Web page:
It turns out that the job of a chauffeur starts way before you get in the car. Preparation is everything: sweating the details, expecting the unexpected, foreseeing the unforeseeable.

    “I use Google maps the night before to work out where I have to be and how long it’ll take me to get there”, Barry comments, “then I’ll typically contact the client to introduce myself with a phone message, tell them the car I’ll be in, the time I’ll be there and so on. I’ll then aim to be there 30 minutes early.” 

  5. Before the journey

    Do you check your tyre pressures each week? Tread depth? Wipers? Lights and indicators? Us neither. But as a chauffeur you must – you are an extension of the car and vice-versa. It is the tool of your trade.

    “Make sure you’re not going to need to stop for fuel – that’s the obvious one. But also make sure the screenwash is topped up – that’s the kind of attention to detail you need”, says Barry. Yes, just imagine if the low washer light came up on the dash, it’s bright orange glow a visual warning to Sir or Madam in the back that their chauffeur is clearly a clown.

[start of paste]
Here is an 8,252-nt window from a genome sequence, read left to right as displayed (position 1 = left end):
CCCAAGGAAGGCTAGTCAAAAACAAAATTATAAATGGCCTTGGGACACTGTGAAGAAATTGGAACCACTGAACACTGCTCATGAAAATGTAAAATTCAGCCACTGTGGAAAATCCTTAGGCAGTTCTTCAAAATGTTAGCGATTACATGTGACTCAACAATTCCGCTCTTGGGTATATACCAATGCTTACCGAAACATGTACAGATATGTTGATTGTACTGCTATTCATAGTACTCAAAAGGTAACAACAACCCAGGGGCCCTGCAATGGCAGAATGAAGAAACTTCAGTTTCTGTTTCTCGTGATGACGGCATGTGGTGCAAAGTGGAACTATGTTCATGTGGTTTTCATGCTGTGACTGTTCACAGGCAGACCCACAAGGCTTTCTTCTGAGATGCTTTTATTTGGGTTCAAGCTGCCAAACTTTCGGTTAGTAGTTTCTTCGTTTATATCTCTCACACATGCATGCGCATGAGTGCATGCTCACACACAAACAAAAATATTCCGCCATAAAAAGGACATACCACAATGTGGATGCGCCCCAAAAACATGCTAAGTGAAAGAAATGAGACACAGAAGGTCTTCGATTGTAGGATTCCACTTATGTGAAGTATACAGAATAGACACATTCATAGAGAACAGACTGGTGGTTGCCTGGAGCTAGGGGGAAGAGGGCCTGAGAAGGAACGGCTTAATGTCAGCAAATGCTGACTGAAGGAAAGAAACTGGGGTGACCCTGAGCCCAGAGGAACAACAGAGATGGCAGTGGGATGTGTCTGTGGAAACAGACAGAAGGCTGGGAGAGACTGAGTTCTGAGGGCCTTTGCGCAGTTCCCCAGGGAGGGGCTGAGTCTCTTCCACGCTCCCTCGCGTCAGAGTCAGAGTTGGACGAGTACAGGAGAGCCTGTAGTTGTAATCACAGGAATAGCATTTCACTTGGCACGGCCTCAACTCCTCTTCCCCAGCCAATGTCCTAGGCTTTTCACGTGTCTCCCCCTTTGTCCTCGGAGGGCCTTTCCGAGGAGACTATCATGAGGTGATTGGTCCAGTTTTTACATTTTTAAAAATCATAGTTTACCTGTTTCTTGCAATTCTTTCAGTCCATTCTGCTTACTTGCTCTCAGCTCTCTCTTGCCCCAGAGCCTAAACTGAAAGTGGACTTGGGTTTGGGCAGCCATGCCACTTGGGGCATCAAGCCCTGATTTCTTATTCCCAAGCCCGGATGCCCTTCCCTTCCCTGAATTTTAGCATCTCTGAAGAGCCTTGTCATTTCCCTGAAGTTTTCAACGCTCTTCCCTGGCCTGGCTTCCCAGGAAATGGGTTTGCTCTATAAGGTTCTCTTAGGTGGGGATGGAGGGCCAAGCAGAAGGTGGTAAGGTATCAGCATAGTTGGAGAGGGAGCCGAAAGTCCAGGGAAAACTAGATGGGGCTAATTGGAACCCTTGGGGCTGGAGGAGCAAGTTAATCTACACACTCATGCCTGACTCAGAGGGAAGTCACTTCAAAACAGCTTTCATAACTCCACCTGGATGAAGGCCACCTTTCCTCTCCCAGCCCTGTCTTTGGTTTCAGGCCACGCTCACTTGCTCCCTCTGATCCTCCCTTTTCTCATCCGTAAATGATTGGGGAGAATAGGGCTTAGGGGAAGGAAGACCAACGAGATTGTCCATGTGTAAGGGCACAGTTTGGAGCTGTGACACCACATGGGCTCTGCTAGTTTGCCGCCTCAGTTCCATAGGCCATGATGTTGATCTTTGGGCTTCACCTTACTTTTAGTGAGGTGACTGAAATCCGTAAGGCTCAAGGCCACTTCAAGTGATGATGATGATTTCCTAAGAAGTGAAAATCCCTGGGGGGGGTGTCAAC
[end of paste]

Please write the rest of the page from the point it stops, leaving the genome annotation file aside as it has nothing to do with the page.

6. Cleanliness

    “Each client expects high standards and not excuses,” says Ravi, “so each customer should experience a refreshed car, paying particular attention to touch points, carpets, windows and wheels. Door shuts and boot shuts should be wiped clean, carpets and mats should be swept out after each use - including the area around the edge of the mat. All contact points the client might touch should be microfibred down – so there are no finger or grease marks show. A good exercise is to sit in the passenger’s seat and view what the passenger will see in your car from his seat. And don’t forget the windows! People look out of them.”

    We’re not done yet. Here’s Barry: “the car, as far as practicable, should be in showroom condition. I always keep a bag of cloths in the boot. And inside nothing should be on display, not even your phone. In the back though, you might want to have some small bottles of water (the big ones can fall out of cupholders), a box of tissues and maybe some mints and a paper.”